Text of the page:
Tangled up in words? 20 tricky international tongue-twisters
It’s sometimes easy to get caught up in your own words. You say something just a bit too quickly and a jumble of sounds come out incoherently. That’s a tongue-twister – a sequence of ordinary words that become impossible to pronounce when put in succession.
Children love to play with this elocutionary challenge, especially when they pit words against each other in a duel where the first person with a slip up of the tongue loses. But beyond the childish games, tongue-twisters can be a secret addition to your linguistic tool kit, as they can help you build up your pronunciation in either your own language, since most tongue-twisters are difficult to master even for native speakers, or the foreign language you’re currently learning.
Why are tongue twisters such a challenge?
Tongue-twisters are sentences solely chosen for how they sound. There is very little meaning, at least where everyday context is concerned, in these knotted sentences. Most of the words in a tongue-twister are similar in pronunciation, focussing on a certain sound or rhythm which is why they are difficult to say quickly. It takes a lot of concentration to say the words correctly without tripping over the similar sounding syllables and alliterations.
Tongue twisters for your pronunciation tool kit
There’s a reason so many actors and speech coaches use tongue-twisters. Mastering this mouthful of words can help strengthen the muscles necessary for proper speech and articulation, helping you to develop the correct placement of your teeth, tongues, and lips while speaking. You can think of them as a workout in pronunciation – where the more you practice them, the easier it will be to enunciate certain sounds.
However, if you choose to work with tongue-twisters, it’s important to begin slowly, articulate them as clear as possible and then speed up once you start to feel comfortable. You can do it in front of the mirror to see how the shape of your mouth changes on certain sounds. Just take one tongue-twister at a time, but once you’ve mastered one, it’s time to move onto other challenges.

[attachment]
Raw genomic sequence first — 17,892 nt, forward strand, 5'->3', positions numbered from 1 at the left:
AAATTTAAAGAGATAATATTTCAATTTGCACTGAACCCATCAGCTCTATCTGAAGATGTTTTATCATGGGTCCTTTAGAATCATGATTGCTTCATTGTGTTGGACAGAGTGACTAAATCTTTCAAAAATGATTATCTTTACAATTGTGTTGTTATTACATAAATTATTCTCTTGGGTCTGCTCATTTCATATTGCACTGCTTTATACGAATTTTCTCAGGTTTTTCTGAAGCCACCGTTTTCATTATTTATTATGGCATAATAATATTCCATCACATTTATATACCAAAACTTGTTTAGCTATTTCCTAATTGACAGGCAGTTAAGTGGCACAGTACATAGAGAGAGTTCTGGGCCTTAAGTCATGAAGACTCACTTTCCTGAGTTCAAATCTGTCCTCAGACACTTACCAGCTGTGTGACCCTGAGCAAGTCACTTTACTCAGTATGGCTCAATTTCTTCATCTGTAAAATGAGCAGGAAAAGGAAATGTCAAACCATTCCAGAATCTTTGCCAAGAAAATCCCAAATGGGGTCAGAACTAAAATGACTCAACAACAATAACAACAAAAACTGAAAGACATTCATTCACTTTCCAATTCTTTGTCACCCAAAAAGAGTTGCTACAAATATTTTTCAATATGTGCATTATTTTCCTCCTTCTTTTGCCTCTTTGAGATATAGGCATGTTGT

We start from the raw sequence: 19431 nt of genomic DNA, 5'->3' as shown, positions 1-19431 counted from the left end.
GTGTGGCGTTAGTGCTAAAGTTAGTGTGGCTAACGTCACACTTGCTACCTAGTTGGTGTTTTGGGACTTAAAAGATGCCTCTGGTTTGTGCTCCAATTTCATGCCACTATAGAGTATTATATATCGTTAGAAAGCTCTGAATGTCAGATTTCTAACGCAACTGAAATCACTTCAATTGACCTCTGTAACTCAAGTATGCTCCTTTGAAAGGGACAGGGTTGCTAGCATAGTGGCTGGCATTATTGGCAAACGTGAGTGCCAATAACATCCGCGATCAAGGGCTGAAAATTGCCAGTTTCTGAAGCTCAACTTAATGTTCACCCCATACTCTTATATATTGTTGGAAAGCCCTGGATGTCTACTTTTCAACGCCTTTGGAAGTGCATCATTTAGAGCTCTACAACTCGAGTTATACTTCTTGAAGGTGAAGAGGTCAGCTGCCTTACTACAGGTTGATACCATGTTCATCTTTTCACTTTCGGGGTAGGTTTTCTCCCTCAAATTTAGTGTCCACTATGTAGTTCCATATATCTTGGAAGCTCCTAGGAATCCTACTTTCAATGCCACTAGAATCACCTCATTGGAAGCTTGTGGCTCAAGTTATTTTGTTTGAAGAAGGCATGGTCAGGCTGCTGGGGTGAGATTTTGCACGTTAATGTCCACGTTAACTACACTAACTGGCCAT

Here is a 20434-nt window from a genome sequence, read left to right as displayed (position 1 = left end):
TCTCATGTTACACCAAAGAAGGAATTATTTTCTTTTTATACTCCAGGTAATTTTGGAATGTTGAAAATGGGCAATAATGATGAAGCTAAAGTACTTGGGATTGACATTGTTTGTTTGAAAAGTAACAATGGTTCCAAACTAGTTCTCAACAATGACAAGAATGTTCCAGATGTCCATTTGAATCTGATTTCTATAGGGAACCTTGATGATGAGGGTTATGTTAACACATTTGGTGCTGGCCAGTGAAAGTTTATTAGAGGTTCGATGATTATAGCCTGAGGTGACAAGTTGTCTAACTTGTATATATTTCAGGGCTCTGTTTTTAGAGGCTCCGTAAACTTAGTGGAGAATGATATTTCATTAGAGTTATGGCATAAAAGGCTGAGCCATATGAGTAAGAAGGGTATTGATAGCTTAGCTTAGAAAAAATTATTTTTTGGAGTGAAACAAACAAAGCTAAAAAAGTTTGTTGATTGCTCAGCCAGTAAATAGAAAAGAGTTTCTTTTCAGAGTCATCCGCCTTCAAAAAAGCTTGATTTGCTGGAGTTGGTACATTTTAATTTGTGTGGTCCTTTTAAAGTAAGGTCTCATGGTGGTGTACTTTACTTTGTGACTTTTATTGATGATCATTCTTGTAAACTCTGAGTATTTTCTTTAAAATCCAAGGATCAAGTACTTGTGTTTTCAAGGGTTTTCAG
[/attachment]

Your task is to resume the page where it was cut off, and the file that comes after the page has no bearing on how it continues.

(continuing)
Tongue twisters in foreign languages
Tongue-twisters don’t just exist in the English language, but languages around the world have them, too. So from French to Georgian, here are a few trabalenguas, virelangues, and Zungenbrecher to challenge yourself with if you want to take your tongue twisting skills beyond the English language by trying to enunciate a few of Europe’s most challenging phrases.
Les chaussettes de l’archiduchesse sont-elles sèches ou archi-sèches?
Are the archduchess’ socks dry or very dry?
Un chasseur sachant chasser doit savoir chasser sans son chien
A hunter who knows how to hunt must know how to hunt without his hound
Si six scies scient six cyprès, six-cent-six scieront six-cent-six cyprès
If six saws saw six cypresses, six hundred six saws will saw six hundred six cypresses
Zwischen zwei Zwetschgenzweigen zwitschern zwei geschwätzige Schwalben.
Two talkative swallows are tweeting in between two twigs of a plum tree
Fischers Fritz fischt frische Fische, frische Fische fischt Fischers Fritz
Fisherman Fritz is fishing for fresh fish
Comí chirimoyas, me enchirimoyé,
ahora para desenchirimoyarme,
cómo me desenchirimoyaré
I ate chirimoyas (a fruit), I stuffed myself on chirimoyas,
now I can’t give up chirimoyas,
How can I give up chirimoyas
Poquito a poquito Paquito empaca poquitas copitas en pocos paquetes
Little by little Paquito is packing some wine glasses in a few boxes.
El perro de San Roque no tiene rabo, porque Ramón Ramírez se lo ha cortado
The dog of San Roque has no tail, because Ramón Ramírez cut it off
Trentatre tigri contro trentatre tigri
Thirty-three tigers versus thirty-three tigers
Orrore, orrore, un ramarro verde su un muro marrone
Horror, horror, a green lizard on a brown wall
Sopra la panca la capra canta. Sotto la panca la capra crepa
On the bench the goat lives, under the bench the goat dies
Strč prst skrz krk
Stick your finger through your neck
Петър плет плете, по три пръта преплита, през три плета преплита. Плети Петре плета, подпри Петре плета, падна Петре плета!
[Petr plet plete, po tri pleta preplita, prez tri pleta preplita. Pleti Petre pleta, podri Petre pleta, padna Petre pleta!]
Peter makes a hedge, he makes it with three wands and uses them every third time. Peter, make the hedge! Peter,shore the hedge up! Peter, the hedge has fallen!
Mit sütsz kis szűcs? Tán sós húst sütsz, kis szűcs?
What are you frying, little furrier? Are you frying salty meat, little furrier?
Sárga bögre görbe bögre
Yellow mug, bent mug
Ipafai papnak fapipája van, mert az ipafai papi pipa papi fapipa
The priest from Ipafa has a wooden pipe, because in Ipafa, the priestly pipe is a priestly wooden pipe
Kralj i kraljica Klara su svirali klavir
King and queen Klara were playing the piano
ბაყაყი ცყალში ყიყინებს
[bakaki tskalshi kikinebs]
The frog jumps into the water
Achtentachtig prachtige grachten
Eighty-eight beautiful canals
Шла Саша по шоссе и сосала сушку
Sasha was walking along the highway and was sucking a cracknel